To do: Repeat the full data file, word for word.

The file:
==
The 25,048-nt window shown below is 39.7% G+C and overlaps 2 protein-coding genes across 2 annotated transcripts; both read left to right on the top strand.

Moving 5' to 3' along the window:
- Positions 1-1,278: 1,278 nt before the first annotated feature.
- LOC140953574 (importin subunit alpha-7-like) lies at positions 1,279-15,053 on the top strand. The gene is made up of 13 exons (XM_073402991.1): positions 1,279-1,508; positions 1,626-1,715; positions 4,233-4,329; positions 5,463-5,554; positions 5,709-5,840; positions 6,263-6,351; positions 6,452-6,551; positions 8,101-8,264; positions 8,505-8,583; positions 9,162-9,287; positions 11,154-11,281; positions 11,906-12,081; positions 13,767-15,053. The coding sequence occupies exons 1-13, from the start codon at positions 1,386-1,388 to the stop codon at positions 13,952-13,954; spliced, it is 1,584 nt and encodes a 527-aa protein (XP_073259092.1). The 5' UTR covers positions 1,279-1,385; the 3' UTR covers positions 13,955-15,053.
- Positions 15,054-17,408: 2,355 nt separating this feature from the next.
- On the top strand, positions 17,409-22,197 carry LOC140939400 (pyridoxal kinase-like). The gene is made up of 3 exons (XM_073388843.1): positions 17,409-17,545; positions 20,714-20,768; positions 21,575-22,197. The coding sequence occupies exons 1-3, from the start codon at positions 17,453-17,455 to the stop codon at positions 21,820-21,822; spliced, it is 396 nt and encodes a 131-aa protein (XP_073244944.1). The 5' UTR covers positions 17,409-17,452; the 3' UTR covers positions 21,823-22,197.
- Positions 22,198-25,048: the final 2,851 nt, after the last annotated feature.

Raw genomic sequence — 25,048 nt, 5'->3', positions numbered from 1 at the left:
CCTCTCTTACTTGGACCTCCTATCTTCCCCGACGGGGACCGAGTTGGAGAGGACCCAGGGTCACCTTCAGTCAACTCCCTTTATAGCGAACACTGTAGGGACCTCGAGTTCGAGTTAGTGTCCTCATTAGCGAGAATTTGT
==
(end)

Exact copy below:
The 25,048-nt window shown below is 39.7% G+C and overlaps 2 protein-coding genes across 2 annotated transcripts; both read left to right on the top strand.

Moving 5' to 3' along the window:
- Positions 1-1,278: 1,278 nt before the first annotated feature.
- LOC140953574 (importin subunit alpha-7-like) lies at positions 1,279-15,053 on the top strand. The gene is made up of 13 exons (XM_073402991.1): positions 1,279-1,508; positions 1,626-1,715; positions 4,233-4,329; positions 5,463-5,554; positions 5,709-5,840; positions 6,263-6,351; positions 6,452-6,551; positions 8,101-8,264; positions 8,505-8,583; positions 9,162-9,287; positions 11,154-11,281; positions 11,906-12,081; positions 13,767-15,053. The coding sequence occupies exons 1-13, from the start codon at positions 1,386-1,388 to the stop codon at positions 13,952-13,954; spliced, it is 1,584 nt and encodes a 527-aa protein (XP_073259092.1). The 5' UTR covers positions 1,279-1,385; the 3' UTR covers positions 13,955-15,053.
- Positions 15,054-17,408: 2,355 nt separating this feature from the next.
- On the top strand, positions 17,409-22,197 carry LOC140939400 (pyridoxal kinase-like). The gene is made up of 3 exons (XM_073388843.1): positions 17,409-17,545; positions 20,714-20,768; positions 21,575-22,197. The coding sequence occupies exons 1-3, from the start codon at positions 17,453-17,455 to the stop codon at positions 21,820-21,822; spliced, it is 396 nt and encodes a 131-aa protein (XP_073244944.1). The 5' UTR covers positions 17,409-17,452; the 3' UTR covers positions 21,823-22,197.
- Positions 22,198-25,048: the final 2,851 nt, after the last annotated feature.

Raw genomic sequence — 25,048 nt, 5'->3', positions numbered from 1 at the left:
CCTCTCTTACTTGGACCTCCTATCTTCCCCGACGGGGACCGAGTTGGAGAGGACCCAGGGTCACCTTCAGTCAACTCCCTTTATAGCGAACACTGTAGGGACCTCGAGTTCGAGTTAGTGTCCTCATTAGCGAGAATTTGT